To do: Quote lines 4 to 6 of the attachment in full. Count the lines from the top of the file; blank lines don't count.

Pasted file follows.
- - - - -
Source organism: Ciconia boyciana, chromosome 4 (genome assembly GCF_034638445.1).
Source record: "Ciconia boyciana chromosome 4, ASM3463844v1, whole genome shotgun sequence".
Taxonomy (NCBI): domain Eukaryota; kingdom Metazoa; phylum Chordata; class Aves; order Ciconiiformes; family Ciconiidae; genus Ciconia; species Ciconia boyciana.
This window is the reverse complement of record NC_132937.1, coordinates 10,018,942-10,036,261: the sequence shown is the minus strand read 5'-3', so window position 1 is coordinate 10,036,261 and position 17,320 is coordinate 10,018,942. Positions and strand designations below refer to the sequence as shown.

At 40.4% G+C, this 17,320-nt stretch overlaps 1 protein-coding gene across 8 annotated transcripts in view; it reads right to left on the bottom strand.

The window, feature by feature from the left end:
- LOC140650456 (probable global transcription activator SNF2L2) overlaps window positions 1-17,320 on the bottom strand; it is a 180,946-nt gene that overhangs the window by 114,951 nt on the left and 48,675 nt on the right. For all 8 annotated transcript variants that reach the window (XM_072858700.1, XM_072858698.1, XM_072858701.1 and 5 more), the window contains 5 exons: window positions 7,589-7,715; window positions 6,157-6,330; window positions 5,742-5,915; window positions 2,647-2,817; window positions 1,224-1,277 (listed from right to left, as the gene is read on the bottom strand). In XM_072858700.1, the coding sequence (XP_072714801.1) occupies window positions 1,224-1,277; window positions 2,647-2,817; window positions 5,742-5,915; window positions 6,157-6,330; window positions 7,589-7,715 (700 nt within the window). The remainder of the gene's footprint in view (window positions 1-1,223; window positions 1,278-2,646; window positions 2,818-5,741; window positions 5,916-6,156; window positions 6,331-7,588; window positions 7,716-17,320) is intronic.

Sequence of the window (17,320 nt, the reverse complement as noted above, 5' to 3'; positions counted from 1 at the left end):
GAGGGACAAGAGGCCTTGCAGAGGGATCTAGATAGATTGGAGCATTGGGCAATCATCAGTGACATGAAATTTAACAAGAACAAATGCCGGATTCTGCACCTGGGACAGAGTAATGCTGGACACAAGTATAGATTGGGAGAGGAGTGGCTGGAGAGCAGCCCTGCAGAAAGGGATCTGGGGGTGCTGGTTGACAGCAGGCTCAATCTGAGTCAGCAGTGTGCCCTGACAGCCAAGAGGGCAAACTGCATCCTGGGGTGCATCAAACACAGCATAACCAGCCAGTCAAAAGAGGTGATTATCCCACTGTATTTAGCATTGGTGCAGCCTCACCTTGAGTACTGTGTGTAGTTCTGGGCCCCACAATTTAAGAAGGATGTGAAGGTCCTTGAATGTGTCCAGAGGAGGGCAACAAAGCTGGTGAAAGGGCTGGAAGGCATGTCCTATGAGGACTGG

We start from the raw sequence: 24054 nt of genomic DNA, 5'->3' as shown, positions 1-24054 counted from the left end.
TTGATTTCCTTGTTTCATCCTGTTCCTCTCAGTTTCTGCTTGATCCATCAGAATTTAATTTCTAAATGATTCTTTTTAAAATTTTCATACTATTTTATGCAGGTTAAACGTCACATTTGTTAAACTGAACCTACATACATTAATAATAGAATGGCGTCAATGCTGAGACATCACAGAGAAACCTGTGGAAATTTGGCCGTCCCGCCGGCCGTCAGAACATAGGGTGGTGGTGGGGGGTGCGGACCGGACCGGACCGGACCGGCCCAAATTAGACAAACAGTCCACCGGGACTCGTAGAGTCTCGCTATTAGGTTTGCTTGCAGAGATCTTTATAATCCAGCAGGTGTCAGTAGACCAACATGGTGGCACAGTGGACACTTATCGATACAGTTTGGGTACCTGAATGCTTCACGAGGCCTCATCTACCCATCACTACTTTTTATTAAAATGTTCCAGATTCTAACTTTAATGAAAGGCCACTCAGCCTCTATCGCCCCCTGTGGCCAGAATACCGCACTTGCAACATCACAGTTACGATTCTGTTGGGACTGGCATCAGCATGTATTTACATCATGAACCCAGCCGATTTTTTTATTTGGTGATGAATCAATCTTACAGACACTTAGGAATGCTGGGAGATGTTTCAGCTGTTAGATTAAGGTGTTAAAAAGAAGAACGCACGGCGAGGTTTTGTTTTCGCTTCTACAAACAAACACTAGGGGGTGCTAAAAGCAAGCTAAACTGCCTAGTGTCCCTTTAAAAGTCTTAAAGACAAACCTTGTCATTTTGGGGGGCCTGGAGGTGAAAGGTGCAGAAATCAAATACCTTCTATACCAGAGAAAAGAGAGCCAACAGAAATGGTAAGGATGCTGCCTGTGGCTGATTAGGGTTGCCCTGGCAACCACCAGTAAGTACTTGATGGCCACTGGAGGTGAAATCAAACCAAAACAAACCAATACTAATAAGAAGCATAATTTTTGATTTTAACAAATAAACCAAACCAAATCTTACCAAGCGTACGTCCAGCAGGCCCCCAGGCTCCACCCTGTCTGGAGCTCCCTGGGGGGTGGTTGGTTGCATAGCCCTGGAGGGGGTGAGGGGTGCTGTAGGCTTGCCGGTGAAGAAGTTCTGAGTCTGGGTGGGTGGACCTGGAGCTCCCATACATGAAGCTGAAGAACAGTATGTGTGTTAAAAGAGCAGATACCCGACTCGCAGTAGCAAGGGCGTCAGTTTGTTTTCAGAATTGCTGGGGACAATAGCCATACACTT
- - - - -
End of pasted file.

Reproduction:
This window is the reverse complement of record NC_132937.1, coordinates 10,018,942-10,036,261: the sequence shown is the minus strand read 5'-3', so window position 1 is coordinate 10,036,261 and position 17,320 is coordinate 10,018,942. Positions and strand designations below refer to the sequence as shown.

At 40.4% G+C, this 17,320-nt stretch overlaps 1 protein-coding gene across 8 annotated transcripts in view; it reads right to left on the bottom strand.

The window, feature by feature from the left end: